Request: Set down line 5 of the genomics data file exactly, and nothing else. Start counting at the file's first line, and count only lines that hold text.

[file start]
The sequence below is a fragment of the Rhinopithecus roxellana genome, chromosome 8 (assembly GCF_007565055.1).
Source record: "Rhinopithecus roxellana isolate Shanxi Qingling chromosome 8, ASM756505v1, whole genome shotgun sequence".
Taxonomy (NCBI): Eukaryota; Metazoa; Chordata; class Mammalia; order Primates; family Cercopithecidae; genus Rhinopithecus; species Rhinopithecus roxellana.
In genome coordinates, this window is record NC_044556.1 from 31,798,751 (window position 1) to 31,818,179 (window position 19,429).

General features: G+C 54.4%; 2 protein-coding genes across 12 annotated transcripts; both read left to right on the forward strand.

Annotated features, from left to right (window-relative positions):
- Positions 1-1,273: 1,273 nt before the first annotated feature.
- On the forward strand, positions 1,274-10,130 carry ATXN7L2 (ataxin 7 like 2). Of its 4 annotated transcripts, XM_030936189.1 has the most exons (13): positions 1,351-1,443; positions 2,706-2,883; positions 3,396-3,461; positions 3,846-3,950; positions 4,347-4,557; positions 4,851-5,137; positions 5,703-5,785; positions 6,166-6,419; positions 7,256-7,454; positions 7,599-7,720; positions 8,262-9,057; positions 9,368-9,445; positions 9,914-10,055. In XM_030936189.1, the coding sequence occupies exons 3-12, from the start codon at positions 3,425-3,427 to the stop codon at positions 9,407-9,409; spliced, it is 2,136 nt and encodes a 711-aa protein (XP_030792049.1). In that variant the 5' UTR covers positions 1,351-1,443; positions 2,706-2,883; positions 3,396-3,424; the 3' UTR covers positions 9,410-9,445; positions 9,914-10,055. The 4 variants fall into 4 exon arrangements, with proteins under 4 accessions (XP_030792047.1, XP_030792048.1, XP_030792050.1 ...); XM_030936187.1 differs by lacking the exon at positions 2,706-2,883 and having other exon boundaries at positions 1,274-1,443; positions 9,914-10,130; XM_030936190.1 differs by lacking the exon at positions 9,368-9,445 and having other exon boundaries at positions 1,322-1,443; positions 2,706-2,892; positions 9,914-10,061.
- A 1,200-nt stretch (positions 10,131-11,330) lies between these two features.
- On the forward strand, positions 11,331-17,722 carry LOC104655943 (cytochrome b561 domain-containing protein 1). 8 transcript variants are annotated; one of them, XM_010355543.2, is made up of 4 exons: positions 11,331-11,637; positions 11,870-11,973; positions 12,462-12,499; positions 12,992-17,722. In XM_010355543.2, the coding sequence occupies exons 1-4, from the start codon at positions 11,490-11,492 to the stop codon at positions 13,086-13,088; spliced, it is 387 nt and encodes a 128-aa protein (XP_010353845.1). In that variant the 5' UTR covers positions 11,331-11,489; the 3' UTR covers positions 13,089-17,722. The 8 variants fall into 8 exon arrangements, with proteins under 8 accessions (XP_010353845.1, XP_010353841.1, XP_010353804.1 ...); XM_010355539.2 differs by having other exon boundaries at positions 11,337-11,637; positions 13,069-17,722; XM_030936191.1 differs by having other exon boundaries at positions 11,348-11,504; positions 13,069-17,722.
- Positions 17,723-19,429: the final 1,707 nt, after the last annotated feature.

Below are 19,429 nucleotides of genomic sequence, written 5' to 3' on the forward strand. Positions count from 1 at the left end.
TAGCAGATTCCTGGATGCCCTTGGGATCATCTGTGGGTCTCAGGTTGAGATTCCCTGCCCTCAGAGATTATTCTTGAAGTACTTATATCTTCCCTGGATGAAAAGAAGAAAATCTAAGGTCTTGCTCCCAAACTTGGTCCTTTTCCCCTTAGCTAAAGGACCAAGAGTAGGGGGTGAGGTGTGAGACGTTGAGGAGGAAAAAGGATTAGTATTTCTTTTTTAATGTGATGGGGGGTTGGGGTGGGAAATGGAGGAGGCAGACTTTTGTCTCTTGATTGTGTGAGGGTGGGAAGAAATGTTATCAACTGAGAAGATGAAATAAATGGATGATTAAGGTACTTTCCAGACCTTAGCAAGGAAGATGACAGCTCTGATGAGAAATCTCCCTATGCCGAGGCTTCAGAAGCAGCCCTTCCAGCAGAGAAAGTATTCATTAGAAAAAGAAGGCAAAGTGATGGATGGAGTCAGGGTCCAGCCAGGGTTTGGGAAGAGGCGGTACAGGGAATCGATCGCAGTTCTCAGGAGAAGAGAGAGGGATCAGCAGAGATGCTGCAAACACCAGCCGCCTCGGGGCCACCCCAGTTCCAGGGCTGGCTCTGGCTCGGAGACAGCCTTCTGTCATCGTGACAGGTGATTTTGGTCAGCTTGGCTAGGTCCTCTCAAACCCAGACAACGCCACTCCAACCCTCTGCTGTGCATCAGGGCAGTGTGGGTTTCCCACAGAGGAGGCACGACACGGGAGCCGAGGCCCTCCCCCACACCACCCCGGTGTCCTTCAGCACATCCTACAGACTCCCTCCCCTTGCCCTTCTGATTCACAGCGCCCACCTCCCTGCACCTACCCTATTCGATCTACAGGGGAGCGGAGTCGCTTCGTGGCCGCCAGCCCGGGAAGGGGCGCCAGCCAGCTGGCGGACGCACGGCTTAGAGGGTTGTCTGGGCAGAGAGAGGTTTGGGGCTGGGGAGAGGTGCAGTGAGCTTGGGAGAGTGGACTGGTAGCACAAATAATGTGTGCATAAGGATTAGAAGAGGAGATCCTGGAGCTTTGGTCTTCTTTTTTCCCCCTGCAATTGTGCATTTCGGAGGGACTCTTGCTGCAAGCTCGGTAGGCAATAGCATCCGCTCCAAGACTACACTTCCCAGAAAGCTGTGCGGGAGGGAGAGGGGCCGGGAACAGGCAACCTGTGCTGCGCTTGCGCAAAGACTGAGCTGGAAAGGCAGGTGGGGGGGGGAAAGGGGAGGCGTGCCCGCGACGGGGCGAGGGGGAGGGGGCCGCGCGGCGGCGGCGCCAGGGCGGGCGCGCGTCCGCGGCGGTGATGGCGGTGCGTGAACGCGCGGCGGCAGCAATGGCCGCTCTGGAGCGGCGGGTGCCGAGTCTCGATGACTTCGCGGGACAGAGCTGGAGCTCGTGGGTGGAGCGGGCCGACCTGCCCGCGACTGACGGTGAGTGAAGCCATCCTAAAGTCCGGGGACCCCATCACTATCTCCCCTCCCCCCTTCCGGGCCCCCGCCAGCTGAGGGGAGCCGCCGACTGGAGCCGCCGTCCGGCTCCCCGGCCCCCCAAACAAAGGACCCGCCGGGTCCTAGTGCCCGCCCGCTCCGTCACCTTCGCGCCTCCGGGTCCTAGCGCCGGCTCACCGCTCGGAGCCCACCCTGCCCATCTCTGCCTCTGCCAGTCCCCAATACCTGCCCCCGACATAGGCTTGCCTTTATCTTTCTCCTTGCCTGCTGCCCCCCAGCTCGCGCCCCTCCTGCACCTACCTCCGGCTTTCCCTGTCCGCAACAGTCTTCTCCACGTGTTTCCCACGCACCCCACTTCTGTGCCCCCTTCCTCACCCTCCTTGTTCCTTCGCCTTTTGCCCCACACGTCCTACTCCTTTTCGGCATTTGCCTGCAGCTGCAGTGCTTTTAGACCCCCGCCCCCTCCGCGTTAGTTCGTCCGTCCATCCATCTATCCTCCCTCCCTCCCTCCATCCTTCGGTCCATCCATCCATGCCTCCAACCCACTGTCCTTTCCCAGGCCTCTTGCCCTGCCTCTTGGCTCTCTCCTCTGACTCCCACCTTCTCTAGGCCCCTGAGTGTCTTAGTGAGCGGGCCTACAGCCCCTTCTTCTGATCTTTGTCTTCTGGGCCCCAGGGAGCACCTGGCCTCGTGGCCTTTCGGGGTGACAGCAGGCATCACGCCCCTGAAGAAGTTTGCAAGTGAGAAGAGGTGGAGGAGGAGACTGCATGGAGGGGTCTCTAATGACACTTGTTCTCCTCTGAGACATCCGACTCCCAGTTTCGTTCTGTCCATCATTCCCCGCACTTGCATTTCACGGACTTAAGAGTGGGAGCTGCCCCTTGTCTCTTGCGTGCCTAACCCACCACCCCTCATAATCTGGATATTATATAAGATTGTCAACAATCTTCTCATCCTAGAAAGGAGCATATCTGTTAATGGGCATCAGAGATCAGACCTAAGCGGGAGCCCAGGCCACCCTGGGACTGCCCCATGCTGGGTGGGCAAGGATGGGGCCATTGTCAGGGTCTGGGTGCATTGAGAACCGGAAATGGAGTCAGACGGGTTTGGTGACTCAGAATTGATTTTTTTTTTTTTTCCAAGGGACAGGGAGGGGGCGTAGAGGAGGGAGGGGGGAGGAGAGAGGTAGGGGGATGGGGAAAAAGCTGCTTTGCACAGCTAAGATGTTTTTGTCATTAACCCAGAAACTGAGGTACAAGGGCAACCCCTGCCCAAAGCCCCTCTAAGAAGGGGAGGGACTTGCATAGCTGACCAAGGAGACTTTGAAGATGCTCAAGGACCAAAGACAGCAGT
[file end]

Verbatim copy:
General features: G+C 54.4%; 2 protein-coding genes across 12 annotated transcripts; both read left to right on the forward strand.